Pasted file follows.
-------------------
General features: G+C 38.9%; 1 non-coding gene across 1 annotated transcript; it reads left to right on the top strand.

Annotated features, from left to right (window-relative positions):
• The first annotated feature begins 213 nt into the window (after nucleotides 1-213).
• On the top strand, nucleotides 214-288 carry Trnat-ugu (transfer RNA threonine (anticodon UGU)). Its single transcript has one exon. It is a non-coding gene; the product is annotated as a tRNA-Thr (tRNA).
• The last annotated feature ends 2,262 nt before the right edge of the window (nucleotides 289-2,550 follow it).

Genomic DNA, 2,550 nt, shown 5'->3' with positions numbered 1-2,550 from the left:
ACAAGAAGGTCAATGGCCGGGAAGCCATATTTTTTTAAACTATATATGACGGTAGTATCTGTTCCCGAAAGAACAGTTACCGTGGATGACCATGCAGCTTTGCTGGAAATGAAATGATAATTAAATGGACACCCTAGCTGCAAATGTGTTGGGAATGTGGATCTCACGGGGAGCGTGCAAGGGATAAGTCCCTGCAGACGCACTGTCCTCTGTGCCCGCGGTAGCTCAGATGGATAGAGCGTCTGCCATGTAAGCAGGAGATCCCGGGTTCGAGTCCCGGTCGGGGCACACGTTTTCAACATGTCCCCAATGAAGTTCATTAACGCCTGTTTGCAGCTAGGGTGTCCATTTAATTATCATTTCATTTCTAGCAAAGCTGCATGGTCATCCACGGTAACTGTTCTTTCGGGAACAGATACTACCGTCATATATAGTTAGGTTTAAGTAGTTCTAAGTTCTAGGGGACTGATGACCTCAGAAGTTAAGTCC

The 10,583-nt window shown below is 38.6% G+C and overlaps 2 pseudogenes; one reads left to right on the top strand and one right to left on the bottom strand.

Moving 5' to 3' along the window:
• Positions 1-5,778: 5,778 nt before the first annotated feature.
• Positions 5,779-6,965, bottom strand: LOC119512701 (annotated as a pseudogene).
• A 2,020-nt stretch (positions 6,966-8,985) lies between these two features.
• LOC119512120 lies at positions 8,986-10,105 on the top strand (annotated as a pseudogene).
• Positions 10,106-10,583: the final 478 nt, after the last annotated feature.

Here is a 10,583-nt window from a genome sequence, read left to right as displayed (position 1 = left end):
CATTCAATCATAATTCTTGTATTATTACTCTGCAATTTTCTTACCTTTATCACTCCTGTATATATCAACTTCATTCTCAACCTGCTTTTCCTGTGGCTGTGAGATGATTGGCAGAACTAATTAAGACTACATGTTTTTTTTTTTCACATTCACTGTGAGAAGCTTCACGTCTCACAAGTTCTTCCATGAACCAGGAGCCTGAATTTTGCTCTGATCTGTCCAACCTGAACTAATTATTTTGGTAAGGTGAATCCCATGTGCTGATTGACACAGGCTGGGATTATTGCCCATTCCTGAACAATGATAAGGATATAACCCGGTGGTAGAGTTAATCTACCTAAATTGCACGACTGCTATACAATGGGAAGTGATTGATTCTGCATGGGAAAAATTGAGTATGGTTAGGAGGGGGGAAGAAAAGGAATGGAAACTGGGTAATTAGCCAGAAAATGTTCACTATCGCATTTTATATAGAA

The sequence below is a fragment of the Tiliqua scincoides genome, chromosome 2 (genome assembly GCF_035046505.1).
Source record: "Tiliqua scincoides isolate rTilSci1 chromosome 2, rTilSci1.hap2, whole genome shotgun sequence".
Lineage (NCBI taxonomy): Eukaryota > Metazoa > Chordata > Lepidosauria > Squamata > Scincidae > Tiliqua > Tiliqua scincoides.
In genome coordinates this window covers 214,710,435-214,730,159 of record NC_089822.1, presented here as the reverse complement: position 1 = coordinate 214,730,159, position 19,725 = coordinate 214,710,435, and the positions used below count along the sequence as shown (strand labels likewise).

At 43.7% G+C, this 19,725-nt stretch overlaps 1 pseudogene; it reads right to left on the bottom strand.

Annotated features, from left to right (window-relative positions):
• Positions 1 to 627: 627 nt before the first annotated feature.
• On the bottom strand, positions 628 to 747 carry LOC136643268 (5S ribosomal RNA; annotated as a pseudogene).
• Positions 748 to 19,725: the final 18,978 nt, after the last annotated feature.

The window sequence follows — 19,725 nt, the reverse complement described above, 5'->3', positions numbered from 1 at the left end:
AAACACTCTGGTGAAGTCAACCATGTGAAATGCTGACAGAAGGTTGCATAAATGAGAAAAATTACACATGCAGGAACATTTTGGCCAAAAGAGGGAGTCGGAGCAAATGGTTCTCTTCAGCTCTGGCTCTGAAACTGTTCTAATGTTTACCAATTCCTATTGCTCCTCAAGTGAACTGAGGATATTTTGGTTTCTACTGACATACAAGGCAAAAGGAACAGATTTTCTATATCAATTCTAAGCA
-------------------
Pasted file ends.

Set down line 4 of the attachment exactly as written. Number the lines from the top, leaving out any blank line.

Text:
• On the top strand, nucleotides 214-288 carry Trnat-ugu (transfer RNA threonine (anticodon UGU)). Its single transcript has one exon. It is a non-coding gene; the product is annotated as a tRNA-Thr (tRNA).